Assessing Toll-like receptor 3/4 signalling as a phytocannabinoid target in immune cells
Citation:Fitzpatrick, John-Mark Kenneth, Assessing Toll-like receptor 3/4 signalling as a phytocannabinoid target in immune cells, Trinity College Dublin. School of Medicine, 2020
Toll-like receptors (TLRs) are the sensors of pathogen associated molecules that trigger tailored innate immune intracellular signalling responses. TLRs are expressed on cells of the immune system and play an important role in immune cell activation and inflammatory responses. Indeed, TLRs have been implicated in many diseases, with data from human and animal studies identifying TLRs as players in the pathogenesis of multiple sclerosis (MS). Uncontrolled and atypical activation of TLR signalling can result in neuroinflammation, and in macrophages, innate immune responses to bacterial (via TLR4) and viral (via TLR3) signalling is key in mediating cellular inflammation. Targeting TLR3/4 signalling with novel therapeutics may represent an important avenue on the road to developing improved therapies for MS, and possibly other neuroinflammatory conditions. Cannabinoids are biologically active compounds extracted from the hemp plant Cannabis sativa L. (C. sativa), commonly known as phytocannabinoids, synthesised in our bodies (endogenous cannabinoids) or are artificially created (synthetic cannabinoids). Cannabinoids can reduce the symptoms associated with experimental autoimmune encephalomyelitis (EAE), the murine model of MS, and clinical studies have demonstrated the therapeutic potential of phytocannabinoids in people with (pw)MS. Indeed, Sativex is an oromucosal spray containing cannabidiol (CBD) and Delta9-tetrahydrocannabinol (THC) as its most abundant phytocannabinoid components, in addition to other phytocannabinoids and non-phytocannabinoid components, and has been shown to palliate symptoms associated with MS. The full cellular mechanism of action of the components of Sativex in human cells is unclear. A growing body of literature indicates that cannabinoids can modulate TLR-induced inflammatory signalling events. Indeed, evidence suggests that TLR3 signalling via TIR-domain-containing adaptor-inducing IFN-Beta; (TRIF)-dependent activation of interferon regulatory factor 3 (IRF3), in addition to TLR4 signalling via myeloid differentiation primary response 88 (MyD88) to nuclear factor (NF)-KappaB, may be targeted by cannabinoids to regulate cellular inflammation. The data presented herein characterised TLR3 and TLR4 signalling in the human THP-1 monocyte cell line, THP-1-derived macrophages and primary human peripheral blood mononuclear cells (PBMCs) in terms of inflammatory cytokine (TNFα) chemokine (CCL5, CXCL10) and type I interferon (IFN)-β; expression. This study demonstrates that THP-1 monocytes are a poor model for investigating TLR3-induced signalling mechanisms and that TLR3 and TLR4 signalling is operative in THP-1-derived macrophages. Importantly, CBD and THC differentially targeted MyD88-dependent and independent signalling mechanisms via TLR3 and TLR4 in THP-1-derived macrophages, in terms of IFN-β; and CXCL10 expression. Data also suggests that THC and CBD do not target TLR signalling via the cannabinoid receptors (CB1 and CB2) and the PPARγ; receptor in THP-1 macrophages. In addition, the effects of THC and CBD were examined in PBMCs isolated from pwMS and healthy control (HC) donors. PBMC data identify THC and CBD as potential novel regulators of TLR3/4 signalling in primary immune cells, and highlights possible mechanisms to be targeted in the development of new cannabinoid therapeutics for the treatment of disorders such as MS. Finally, the effect of a range of novel highly purified botanically-derived cannabinoids on the viability of THP-1 monocytes, THP-1 macrophages, and PBMCs from HC donors and pwMS was determined. Findings here suggest that phytocannabinoids are generally well tolerated by immune cells, however the effect was dependent on the cannabinoid used, the concentration administered, and the immune cell examined. Overall this study offers mechanistic insight on the role of phytocannabinoids in modulating cellular inflammatory signalling events controlled by TLR3/4.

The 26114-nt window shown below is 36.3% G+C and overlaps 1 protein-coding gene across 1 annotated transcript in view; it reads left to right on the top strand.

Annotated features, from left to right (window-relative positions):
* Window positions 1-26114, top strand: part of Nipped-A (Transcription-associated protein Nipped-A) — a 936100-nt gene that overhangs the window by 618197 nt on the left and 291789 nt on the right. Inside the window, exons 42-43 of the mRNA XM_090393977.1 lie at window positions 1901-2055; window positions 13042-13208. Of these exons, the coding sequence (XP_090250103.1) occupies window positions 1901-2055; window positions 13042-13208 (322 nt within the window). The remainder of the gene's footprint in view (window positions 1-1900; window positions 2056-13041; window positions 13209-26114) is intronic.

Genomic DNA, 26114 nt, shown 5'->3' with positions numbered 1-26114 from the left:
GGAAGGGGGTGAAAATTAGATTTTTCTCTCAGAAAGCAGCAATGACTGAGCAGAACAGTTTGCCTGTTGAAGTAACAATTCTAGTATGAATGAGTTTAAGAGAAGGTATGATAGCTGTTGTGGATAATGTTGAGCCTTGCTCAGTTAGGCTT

Irish Research Council (IRC)
Author: FITZPATRICK, JOHN-MARK KENNETH
Publisher:Trinity College Dublin. School of Medicine. Discipline of Physiology
Type of material:Thesis
Availability:Full text available